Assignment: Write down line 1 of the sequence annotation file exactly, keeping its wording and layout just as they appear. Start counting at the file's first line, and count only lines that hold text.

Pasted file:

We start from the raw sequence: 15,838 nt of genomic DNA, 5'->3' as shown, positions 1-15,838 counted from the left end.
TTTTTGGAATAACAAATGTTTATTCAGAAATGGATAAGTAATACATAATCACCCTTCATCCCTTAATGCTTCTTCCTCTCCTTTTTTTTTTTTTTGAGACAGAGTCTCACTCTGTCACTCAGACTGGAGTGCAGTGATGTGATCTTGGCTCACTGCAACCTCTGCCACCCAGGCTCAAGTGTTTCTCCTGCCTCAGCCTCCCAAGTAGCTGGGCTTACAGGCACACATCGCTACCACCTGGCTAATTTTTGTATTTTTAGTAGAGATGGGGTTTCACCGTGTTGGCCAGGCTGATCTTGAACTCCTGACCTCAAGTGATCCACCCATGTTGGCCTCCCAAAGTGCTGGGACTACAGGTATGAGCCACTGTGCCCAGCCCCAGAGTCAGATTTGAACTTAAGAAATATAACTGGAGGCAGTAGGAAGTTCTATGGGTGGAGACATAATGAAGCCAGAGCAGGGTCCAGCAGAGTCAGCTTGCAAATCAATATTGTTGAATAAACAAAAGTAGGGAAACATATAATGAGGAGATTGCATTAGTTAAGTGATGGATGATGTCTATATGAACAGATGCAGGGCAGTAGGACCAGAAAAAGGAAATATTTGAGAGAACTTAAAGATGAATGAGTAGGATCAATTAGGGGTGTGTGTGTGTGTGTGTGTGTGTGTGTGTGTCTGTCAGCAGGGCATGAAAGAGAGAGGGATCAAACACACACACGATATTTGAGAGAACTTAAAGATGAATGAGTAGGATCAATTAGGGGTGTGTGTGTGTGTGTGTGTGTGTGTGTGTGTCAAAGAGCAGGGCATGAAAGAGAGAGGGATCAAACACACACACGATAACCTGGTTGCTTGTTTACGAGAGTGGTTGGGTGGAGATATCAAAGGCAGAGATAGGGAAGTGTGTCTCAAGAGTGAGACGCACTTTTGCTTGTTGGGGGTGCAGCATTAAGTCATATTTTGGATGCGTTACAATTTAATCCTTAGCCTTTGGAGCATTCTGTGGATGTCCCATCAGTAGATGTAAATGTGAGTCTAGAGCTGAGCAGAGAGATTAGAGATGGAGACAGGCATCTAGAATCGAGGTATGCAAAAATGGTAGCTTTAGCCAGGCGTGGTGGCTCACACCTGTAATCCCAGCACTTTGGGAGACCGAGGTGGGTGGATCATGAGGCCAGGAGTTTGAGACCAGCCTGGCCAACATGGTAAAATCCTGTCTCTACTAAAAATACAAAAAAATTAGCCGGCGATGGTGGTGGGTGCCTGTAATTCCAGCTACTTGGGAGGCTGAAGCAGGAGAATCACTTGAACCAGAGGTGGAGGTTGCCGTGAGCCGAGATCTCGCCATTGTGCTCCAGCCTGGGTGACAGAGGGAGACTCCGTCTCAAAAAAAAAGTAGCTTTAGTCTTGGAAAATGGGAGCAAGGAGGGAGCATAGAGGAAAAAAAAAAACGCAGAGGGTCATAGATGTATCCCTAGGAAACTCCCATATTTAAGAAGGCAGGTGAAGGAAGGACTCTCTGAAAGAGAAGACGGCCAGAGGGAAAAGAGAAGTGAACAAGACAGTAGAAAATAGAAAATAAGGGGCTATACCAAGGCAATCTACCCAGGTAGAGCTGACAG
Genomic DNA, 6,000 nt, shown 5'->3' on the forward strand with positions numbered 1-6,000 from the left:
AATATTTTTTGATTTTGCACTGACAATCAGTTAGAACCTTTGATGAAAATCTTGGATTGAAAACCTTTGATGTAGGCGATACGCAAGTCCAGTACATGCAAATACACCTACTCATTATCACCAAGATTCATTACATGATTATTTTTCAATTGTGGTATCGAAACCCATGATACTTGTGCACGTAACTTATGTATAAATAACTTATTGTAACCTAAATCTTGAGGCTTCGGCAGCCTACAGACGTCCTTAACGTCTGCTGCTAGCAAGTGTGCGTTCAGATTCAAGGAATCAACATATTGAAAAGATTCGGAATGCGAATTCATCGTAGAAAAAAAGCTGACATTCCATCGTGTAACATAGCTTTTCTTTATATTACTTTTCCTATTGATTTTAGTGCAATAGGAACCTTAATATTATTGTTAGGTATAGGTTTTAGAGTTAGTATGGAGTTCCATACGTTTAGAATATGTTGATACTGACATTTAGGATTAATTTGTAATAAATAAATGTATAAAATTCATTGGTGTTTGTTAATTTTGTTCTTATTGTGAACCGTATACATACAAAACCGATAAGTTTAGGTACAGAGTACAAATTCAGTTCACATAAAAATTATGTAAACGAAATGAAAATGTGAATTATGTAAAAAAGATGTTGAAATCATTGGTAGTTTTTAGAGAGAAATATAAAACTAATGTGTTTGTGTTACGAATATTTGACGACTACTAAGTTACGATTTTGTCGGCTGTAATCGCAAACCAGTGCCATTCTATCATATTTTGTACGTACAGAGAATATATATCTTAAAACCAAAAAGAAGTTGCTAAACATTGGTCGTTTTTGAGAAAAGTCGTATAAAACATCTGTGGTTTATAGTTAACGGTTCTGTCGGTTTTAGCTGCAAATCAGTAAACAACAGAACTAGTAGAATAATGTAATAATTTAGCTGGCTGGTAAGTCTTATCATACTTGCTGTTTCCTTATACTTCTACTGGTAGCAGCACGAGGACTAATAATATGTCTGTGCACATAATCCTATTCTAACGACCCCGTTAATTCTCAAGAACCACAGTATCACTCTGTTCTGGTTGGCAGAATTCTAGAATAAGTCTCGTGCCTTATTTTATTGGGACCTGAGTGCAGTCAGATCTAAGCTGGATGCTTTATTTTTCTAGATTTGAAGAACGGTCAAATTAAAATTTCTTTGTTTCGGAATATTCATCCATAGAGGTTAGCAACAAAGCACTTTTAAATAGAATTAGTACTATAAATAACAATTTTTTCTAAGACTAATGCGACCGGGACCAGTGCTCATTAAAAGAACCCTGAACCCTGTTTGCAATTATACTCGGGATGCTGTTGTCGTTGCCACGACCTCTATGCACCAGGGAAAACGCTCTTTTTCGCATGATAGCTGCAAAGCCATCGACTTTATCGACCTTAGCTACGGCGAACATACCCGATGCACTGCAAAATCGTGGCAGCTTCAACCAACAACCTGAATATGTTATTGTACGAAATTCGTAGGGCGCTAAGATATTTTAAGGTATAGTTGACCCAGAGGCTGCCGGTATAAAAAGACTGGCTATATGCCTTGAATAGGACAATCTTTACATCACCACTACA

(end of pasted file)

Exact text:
We start from the raw sequence: 15,838 nt of genomic DNA, 5'->3' as shown, positions 1-15,838 counted from the left end.